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The Red Line of the Washington Metro is a rail rapid transit service operating between 27 stations in Montgomery County, Maryland and the District of Columbia. It is a primary line through downtown Washington, and the oldest and busiest line in the system. It forms a long, narrow "U" capped by its terminal stations at Shady Grove and Glenmont.

It is the only line which does not share its track with any other line, except from January 27, 1997 to September 17, 1999, when the Green Line Commuter Shortcut used Red Line tracks from Brookland-CUA to Farragut North. Unique to the Washington Metro, some peak service Red Line trains operate on an abbreviated route, between Grosvenor-Strathmore and Silver Spring. On April 20, 2006 WMATA, Montgomery County, and the state of Maryland announced an agreement to end the off-peak terminations at Grosvenor, having those trains operate instead between Shady Grove and Silver Spring.

The Washington-based band Trans Am used the Red Line as inspiration for their album Red Line, released in 2000. This is particularly clear in light of the name of the last track, "Shady Groove."


Service on the Red Line (and the Metro as a whole) began on March 29, 1976, operating between Farragut North and Rhode Island Ave. Gallery Place's opening was delayed due to a court order regarding lack of handicapped access, but it opened in the middle of the line on December 15, 1976.

The western end of the line was extended one station to Dupont Circle on January 17, 1977, three stations to Van Ness-UDC on December 5, 1981, five stations to Grosvenor-Strathmore on August 25, 1984, and four stations to Shady Grove on December 15, 1984, which added Maryland for the first time.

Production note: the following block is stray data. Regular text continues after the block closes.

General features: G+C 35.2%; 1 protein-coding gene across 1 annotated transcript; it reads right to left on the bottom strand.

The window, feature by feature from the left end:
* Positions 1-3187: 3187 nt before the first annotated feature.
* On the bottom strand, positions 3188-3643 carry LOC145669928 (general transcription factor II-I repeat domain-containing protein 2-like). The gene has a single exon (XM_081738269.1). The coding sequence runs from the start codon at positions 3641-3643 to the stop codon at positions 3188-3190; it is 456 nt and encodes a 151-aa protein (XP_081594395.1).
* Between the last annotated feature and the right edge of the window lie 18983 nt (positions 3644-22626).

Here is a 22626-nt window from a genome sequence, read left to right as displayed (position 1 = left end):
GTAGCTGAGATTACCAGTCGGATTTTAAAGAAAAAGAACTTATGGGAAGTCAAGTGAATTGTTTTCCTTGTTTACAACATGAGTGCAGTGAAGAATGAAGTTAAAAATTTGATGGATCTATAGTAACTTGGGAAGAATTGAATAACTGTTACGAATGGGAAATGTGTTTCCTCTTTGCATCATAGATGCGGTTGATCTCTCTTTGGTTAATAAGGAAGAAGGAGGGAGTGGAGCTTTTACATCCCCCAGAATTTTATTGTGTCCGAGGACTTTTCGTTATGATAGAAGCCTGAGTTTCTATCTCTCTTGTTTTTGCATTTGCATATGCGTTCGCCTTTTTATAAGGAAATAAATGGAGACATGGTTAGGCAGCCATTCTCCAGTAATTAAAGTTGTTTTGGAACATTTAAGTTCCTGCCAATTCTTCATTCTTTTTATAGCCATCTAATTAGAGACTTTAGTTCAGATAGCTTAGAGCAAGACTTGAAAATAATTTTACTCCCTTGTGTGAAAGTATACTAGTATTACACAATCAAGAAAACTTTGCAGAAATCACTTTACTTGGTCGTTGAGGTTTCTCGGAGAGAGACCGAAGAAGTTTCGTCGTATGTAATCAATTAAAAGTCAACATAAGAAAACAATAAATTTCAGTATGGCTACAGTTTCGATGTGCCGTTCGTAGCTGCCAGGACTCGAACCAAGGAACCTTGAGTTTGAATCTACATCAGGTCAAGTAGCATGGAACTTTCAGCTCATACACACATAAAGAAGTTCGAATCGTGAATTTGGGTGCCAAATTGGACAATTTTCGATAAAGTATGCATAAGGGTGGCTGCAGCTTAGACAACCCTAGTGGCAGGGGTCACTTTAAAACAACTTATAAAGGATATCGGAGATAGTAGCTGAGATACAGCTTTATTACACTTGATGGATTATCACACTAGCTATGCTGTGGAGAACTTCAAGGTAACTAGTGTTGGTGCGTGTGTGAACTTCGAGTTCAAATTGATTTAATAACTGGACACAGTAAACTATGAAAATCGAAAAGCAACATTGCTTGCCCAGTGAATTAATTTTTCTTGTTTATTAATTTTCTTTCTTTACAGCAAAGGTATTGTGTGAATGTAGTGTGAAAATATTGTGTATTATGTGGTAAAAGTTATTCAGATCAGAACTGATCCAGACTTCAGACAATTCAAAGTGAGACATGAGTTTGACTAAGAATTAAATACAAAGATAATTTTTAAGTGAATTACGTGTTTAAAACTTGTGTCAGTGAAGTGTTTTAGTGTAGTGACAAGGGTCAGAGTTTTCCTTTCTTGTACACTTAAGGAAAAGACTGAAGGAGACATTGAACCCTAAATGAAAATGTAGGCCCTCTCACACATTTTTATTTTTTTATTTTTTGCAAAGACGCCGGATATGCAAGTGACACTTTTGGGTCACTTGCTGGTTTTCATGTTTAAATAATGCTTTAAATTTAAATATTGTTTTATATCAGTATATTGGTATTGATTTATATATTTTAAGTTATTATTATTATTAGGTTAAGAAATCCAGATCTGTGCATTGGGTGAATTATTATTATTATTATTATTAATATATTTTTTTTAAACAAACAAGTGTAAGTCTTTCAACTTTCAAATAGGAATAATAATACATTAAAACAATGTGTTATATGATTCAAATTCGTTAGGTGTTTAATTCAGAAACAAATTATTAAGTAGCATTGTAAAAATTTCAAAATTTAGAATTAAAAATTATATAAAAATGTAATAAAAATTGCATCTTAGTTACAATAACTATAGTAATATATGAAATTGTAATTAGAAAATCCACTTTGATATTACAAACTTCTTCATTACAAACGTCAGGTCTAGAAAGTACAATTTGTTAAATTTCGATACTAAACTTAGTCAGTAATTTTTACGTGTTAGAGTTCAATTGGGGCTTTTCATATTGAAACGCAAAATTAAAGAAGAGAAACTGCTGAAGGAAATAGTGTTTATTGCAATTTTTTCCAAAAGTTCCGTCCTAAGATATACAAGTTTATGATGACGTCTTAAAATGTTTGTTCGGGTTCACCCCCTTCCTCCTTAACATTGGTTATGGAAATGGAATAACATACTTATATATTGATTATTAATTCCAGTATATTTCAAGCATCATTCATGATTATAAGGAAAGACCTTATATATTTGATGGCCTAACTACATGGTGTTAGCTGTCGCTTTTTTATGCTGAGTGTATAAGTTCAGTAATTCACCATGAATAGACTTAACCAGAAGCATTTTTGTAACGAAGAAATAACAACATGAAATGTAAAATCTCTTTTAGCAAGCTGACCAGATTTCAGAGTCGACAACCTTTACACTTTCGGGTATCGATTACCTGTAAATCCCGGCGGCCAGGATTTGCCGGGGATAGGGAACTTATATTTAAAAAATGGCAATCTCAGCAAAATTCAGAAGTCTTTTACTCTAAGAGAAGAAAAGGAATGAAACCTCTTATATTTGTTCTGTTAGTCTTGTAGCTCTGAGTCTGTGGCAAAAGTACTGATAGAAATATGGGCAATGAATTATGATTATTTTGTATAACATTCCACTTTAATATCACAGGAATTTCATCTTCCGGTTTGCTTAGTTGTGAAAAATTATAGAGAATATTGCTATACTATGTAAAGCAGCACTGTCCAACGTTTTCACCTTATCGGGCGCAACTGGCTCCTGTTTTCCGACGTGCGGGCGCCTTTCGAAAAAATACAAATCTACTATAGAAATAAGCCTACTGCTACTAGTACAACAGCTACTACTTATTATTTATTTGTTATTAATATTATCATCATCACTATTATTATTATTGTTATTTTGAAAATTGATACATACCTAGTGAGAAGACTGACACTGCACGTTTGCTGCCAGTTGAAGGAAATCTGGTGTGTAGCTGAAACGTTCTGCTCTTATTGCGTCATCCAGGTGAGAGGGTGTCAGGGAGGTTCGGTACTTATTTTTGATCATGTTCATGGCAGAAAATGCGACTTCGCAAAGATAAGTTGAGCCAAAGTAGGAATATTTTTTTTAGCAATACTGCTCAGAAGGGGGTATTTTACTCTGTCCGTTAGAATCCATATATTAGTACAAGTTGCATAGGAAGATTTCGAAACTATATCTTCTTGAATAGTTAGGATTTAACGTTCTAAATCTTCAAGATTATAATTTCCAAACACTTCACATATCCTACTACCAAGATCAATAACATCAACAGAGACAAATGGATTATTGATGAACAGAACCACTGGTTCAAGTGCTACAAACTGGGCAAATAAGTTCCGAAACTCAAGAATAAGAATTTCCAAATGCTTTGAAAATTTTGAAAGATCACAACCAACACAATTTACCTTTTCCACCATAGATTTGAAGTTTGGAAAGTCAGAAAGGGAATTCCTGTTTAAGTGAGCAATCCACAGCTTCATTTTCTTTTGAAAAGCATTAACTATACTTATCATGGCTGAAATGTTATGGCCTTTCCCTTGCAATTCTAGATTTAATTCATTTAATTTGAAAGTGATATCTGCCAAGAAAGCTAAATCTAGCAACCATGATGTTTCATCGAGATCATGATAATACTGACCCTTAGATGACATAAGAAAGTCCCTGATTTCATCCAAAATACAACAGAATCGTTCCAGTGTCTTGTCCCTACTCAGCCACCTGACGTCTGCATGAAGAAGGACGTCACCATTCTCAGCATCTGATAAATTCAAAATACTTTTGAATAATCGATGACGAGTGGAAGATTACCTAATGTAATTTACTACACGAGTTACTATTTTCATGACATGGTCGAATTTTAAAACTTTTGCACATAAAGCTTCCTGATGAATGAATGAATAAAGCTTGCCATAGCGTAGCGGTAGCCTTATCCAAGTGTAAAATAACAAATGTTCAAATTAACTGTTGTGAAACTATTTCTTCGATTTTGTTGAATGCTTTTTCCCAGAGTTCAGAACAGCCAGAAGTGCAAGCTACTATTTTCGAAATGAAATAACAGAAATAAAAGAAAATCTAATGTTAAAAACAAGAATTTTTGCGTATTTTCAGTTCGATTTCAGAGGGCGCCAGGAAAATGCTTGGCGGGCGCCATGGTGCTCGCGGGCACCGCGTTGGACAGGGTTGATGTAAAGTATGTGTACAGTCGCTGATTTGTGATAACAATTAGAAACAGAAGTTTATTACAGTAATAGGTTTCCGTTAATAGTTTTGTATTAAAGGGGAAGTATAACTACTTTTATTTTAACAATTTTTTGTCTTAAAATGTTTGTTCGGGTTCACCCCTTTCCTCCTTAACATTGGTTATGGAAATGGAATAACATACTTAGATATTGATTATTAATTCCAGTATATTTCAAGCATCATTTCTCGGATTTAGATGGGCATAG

The eastern end was extended four stations to Silver Spring on February 6, 1978, two stations to Wheaton on September 22, 1990 and one station to Glenmont on July 25, 1998, completing the line.

A short time after the Green Line branch north of Fort Totten opened in the early 1990s, the Green Line Commuter Shortcut began as a six month experiment. Passengers could board the Green Line between Greenbelt and West Hyattsville and travel as far as Farragut North without having to transfer; the trains bypassed Fort Totten via a single-track spur between the West Hyattsville and Brookland-CUA stations. Due to its success, it was continued until the mid-city portion of the Green Line was completed in 1999.

A new station, New York Ave-Florida Ave-Gallaudet U, located between Union Station and Rhode Island Ave-Brentwood, opened on schedule on November 20, 2004, the first in-fill station (a new station between existing stations) in the system.

On June 22, 2009, around 5:03 pm, EDT, two southbound Red Line trains collided between Takoma and Fort Totten stations. As a result, nine were killed and over 80 were injured. Service between Silver Spring and Rhode Island Avenue-Brentwood was suspended. Amtrak and MARC service was also affected, as they ran adjacent to the crash site. Service was restored on June 27, but with reduced speeds of 35 mph on the entire Red Line and areas surrounding the crash site.

List of stations, west to eastEdit

See alsoEdit

External links Edit

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